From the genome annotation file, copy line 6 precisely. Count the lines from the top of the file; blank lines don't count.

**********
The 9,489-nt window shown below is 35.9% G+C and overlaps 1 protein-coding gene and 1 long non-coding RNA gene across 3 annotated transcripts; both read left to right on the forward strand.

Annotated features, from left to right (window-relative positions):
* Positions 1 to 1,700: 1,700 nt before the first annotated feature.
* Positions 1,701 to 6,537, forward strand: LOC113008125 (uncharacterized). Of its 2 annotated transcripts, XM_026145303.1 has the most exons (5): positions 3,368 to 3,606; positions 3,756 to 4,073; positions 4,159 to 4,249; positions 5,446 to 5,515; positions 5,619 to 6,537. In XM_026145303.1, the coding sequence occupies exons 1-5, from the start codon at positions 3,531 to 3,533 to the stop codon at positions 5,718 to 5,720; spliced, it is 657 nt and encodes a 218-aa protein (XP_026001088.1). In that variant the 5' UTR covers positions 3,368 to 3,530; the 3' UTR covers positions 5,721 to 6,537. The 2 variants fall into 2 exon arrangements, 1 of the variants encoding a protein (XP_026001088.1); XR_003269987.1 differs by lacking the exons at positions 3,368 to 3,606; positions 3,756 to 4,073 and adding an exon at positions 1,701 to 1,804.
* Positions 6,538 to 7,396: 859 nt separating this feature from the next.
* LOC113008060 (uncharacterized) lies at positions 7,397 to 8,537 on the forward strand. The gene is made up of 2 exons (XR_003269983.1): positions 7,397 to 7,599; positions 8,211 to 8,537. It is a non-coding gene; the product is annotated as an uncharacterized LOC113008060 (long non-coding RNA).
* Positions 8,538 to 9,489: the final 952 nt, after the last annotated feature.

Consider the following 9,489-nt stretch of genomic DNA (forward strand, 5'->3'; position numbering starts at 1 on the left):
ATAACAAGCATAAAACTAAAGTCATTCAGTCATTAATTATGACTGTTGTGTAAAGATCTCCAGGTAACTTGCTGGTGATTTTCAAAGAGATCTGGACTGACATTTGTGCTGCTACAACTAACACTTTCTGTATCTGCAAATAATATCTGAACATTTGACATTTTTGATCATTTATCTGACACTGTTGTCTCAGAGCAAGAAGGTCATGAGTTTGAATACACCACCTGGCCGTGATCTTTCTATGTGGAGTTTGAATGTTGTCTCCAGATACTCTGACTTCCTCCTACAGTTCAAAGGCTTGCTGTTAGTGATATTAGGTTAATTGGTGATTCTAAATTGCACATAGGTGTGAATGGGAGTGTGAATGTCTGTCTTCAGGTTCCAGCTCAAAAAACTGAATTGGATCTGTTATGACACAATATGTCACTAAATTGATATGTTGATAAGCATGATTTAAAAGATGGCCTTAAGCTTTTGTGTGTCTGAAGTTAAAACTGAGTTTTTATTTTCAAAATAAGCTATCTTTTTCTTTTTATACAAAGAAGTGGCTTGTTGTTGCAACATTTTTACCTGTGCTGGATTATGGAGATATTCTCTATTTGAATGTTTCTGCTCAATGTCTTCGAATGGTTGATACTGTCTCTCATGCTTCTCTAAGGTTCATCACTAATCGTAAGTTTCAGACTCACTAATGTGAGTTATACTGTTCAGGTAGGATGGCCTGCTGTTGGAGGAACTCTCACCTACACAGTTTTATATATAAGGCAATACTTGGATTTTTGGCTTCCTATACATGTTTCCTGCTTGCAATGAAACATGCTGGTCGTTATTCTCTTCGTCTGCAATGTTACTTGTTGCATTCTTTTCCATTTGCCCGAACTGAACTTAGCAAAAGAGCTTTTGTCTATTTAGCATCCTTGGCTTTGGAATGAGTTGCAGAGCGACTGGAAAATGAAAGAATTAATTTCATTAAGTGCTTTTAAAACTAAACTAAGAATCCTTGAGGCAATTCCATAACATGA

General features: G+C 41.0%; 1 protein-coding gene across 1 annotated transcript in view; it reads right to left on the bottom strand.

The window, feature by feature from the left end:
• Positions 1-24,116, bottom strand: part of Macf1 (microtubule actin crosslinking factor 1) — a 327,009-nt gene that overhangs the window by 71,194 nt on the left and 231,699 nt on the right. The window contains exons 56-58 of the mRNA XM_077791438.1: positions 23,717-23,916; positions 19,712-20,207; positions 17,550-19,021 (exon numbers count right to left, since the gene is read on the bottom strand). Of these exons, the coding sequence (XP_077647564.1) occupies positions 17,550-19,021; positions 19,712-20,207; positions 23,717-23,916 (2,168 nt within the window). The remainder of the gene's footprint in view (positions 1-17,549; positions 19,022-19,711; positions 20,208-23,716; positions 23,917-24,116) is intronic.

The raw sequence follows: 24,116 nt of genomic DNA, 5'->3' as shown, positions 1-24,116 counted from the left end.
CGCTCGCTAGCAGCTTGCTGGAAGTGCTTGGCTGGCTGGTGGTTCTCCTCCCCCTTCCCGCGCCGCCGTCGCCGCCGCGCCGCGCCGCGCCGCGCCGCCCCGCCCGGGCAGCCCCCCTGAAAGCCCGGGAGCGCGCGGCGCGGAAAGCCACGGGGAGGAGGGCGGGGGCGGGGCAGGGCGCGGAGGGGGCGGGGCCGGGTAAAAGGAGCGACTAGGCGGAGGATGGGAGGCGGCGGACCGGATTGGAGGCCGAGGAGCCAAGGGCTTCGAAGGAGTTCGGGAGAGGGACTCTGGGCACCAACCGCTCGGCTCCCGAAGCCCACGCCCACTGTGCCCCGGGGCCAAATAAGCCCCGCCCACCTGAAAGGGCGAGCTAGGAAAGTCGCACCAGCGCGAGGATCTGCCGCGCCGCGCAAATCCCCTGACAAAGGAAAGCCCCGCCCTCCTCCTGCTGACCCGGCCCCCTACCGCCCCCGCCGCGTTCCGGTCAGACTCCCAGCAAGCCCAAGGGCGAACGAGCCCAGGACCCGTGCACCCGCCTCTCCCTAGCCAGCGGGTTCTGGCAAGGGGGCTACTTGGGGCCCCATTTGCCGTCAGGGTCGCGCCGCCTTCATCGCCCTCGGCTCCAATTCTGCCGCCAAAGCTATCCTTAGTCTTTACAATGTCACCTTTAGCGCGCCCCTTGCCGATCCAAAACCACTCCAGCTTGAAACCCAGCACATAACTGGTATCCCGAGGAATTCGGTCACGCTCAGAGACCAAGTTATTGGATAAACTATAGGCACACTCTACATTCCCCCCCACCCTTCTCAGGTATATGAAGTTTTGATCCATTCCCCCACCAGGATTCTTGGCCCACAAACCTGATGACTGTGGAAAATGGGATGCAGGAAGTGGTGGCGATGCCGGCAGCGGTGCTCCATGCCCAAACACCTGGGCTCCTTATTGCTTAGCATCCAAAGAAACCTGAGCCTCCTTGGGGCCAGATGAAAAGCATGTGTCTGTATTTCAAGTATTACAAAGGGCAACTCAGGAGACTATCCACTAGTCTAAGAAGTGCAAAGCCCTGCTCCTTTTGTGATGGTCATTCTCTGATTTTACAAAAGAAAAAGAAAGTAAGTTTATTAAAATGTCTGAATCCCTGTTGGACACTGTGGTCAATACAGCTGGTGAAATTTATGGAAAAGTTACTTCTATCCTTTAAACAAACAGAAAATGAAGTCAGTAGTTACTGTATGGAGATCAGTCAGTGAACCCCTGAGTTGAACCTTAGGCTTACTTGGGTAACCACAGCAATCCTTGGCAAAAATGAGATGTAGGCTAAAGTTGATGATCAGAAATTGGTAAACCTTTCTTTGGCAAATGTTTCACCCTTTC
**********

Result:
* LOC113008060 (uncharacterized) lies at positions 7,397 to 8,537 on the forward strand. The gene is made up of 2 exons (XR_003269983.1): positions 7,397 to 7,599; positions 8,211 to 8,537. It is a non-coding gene; the product is annotated as an uncharacterized LOC113008060 (long non-coding RNA).